COPELAND'S BOOK is truly timely. The issue of welfare for the poor is on the front burner in the national debate. Furthermore, the book provides the reader with an excellent overview of how the present situation has emerged and of the views of influential recent theorists. This reader has been astonished by the extent of his own ignorance and is deeply indebted to Copeland for providing the essential information in so readable and lucid a form. For others who, like me, find themselves involved in debates about welfare without sufficient information and understanding, this book is must reading.
The book does not only inform. It also critically evaluates and advocates. The central portion of the book expounds the views of four major writers on welfare-Charles Murray, Lisbeth Schorr, Lawrence Mead, and Frances Fox Piven. It clarifies the basic assumptions about human beings that come to expression in these views, presents a Christian alternative especially regarding the relationship of social determinism and personal responsibility, and shows how elements from each of the four views are affirmed in a new gestalt from this perspective.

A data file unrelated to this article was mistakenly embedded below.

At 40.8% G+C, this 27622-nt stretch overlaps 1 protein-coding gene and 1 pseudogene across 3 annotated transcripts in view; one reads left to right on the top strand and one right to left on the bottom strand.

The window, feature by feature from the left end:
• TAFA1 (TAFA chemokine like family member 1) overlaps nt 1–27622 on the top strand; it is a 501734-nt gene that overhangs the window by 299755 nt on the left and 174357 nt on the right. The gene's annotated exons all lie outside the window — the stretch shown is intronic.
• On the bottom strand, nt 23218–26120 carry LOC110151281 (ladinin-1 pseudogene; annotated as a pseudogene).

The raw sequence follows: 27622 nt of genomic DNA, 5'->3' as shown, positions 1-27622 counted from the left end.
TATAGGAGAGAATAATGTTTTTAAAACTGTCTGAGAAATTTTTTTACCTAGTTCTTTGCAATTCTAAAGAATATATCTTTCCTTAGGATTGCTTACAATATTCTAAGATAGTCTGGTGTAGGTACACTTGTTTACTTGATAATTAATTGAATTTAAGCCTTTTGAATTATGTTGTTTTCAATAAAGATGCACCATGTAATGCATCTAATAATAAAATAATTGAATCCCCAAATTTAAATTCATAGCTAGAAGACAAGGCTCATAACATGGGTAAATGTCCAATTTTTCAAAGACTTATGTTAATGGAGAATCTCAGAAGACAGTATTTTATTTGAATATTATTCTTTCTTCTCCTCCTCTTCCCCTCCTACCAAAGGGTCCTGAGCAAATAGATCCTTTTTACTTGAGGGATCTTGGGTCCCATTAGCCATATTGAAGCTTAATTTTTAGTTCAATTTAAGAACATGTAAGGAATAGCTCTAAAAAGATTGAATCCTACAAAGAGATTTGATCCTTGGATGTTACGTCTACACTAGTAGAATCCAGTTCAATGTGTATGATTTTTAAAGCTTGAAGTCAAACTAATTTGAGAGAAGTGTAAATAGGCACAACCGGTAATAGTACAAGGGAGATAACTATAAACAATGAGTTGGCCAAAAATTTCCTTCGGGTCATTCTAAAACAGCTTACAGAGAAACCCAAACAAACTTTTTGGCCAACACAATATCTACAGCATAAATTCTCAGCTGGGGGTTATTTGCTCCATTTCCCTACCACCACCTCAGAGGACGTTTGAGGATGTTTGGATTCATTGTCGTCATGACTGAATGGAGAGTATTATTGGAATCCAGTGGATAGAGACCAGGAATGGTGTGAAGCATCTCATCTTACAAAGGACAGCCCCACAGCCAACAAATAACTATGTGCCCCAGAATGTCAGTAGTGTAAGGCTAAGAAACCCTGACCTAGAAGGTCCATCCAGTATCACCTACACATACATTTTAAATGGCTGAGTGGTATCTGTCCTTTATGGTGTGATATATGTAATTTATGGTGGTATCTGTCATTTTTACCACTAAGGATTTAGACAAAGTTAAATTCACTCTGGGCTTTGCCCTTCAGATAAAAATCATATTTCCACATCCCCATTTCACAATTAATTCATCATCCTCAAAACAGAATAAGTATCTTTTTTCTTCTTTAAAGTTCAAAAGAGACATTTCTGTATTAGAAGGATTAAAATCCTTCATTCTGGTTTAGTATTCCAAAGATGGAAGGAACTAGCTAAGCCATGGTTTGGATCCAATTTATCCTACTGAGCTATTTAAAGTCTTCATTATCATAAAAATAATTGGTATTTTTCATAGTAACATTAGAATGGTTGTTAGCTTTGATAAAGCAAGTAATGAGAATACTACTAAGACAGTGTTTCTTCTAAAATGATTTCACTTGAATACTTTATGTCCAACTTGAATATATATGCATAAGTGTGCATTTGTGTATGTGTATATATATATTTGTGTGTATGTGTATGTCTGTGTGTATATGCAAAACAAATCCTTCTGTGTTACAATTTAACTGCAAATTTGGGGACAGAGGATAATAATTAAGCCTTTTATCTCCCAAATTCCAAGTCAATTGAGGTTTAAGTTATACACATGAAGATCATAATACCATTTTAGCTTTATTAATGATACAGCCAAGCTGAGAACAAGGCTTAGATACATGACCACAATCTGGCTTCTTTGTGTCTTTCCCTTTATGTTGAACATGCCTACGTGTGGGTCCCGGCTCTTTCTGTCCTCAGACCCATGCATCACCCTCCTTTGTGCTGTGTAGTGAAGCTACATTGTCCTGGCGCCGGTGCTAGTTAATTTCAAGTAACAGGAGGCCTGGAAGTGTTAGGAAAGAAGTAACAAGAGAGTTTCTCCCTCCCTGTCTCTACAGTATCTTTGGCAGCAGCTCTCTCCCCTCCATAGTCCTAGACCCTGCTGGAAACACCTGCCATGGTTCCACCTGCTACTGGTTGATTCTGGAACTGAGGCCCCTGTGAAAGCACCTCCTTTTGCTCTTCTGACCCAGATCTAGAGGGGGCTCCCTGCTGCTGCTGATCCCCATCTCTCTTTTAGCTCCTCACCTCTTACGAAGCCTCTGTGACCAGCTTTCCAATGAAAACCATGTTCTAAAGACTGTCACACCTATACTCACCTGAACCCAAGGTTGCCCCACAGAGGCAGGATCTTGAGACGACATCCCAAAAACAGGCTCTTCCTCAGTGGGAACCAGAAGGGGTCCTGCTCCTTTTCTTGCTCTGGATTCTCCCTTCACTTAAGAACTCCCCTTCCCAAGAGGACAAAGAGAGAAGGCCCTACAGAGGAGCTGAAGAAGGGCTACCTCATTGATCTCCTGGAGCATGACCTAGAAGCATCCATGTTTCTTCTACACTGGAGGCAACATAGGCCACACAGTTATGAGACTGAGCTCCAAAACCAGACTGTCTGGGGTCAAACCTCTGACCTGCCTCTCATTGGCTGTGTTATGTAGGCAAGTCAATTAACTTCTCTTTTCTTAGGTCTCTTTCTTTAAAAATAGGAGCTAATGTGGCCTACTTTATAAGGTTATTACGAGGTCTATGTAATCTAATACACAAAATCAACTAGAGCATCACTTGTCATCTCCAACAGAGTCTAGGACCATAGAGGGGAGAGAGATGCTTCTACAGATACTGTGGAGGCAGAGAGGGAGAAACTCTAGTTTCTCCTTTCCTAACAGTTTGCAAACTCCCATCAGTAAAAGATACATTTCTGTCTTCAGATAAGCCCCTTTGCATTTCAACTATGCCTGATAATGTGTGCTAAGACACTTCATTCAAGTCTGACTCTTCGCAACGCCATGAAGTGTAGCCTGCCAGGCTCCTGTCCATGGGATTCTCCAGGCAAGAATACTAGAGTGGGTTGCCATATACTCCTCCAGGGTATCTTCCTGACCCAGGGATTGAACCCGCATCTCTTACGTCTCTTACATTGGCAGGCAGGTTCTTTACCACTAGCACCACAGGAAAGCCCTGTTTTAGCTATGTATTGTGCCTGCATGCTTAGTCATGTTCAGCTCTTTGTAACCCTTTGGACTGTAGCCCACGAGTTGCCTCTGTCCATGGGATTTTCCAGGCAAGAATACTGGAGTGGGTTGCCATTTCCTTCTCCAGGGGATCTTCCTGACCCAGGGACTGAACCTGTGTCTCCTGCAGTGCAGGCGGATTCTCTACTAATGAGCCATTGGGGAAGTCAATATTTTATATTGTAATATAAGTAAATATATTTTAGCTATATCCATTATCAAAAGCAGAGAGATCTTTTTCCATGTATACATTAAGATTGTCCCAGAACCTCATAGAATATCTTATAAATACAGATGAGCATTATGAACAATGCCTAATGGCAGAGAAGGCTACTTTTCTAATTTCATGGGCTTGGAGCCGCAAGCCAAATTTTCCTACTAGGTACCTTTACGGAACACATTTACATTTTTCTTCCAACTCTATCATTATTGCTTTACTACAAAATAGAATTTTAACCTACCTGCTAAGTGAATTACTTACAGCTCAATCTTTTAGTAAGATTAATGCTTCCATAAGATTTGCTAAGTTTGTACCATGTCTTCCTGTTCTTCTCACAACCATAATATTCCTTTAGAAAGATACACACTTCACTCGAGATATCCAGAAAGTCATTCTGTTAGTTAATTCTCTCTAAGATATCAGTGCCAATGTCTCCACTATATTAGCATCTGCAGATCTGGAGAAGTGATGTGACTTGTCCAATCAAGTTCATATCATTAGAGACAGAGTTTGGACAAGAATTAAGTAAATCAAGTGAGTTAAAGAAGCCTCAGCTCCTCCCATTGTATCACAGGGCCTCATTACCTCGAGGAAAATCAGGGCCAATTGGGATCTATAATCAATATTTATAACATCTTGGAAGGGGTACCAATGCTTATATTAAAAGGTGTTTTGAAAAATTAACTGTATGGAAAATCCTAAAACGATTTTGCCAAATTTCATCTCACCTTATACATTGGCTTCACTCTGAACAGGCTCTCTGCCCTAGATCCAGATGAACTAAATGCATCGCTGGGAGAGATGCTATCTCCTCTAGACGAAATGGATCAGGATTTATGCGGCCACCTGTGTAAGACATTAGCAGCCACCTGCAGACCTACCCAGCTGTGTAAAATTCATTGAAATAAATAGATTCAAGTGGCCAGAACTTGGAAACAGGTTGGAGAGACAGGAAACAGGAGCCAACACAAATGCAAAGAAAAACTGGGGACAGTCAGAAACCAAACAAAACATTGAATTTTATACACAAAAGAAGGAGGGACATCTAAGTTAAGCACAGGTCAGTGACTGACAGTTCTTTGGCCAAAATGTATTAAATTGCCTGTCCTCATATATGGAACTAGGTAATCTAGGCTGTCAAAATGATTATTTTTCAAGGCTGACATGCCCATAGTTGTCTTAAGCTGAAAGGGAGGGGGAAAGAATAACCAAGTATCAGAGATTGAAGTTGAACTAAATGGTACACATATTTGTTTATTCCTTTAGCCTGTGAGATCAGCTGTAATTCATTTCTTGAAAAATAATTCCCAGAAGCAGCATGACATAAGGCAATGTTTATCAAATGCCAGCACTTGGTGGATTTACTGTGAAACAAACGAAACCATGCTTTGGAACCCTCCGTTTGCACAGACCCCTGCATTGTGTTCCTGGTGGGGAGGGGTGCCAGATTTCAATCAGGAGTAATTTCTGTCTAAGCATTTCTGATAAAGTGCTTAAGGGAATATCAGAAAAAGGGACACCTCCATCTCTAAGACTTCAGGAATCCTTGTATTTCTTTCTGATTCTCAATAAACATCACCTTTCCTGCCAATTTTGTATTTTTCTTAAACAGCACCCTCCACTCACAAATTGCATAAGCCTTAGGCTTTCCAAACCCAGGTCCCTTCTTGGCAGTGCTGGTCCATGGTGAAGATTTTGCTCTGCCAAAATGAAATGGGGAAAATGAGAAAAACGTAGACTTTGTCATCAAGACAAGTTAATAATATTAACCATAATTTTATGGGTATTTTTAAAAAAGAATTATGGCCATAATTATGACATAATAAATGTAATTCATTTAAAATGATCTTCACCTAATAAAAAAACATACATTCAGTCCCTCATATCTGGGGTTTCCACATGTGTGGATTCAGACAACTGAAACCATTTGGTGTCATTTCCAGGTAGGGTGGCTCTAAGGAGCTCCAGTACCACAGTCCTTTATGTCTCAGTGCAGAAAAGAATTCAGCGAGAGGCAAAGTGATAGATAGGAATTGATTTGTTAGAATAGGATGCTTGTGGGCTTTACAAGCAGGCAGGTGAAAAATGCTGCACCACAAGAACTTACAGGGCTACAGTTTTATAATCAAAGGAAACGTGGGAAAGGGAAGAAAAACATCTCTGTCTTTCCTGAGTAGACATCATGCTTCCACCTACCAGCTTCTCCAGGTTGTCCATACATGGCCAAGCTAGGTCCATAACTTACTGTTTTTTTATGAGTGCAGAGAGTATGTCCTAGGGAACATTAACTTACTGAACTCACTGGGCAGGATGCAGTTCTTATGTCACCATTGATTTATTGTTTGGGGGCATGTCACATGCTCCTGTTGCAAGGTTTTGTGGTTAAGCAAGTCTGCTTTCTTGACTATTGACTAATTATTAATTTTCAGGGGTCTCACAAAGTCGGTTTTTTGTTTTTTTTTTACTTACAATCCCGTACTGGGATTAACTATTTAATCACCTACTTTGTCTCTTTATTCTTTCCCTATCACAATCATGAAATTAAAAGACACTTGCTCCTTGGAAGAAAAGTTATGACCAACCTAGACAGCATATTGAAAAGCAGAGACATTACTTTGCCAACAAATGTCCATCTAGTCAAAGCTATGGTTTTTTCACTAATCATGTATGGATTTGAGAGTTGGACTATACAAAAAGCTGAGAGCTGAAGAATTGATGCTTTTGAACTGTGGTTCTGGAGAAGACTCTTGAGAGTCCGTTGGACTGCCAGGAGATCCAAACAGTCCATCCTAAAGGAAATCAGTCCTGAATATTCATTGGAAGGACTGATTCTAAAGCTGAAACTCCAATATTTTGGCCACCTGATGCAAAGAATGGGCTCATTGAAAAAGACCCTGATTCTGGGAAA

Copeland explains that his own position is shaped by process thought. He ex plains the relevant aspects of this tradition simply and personally in a way with which many Christians will agree. …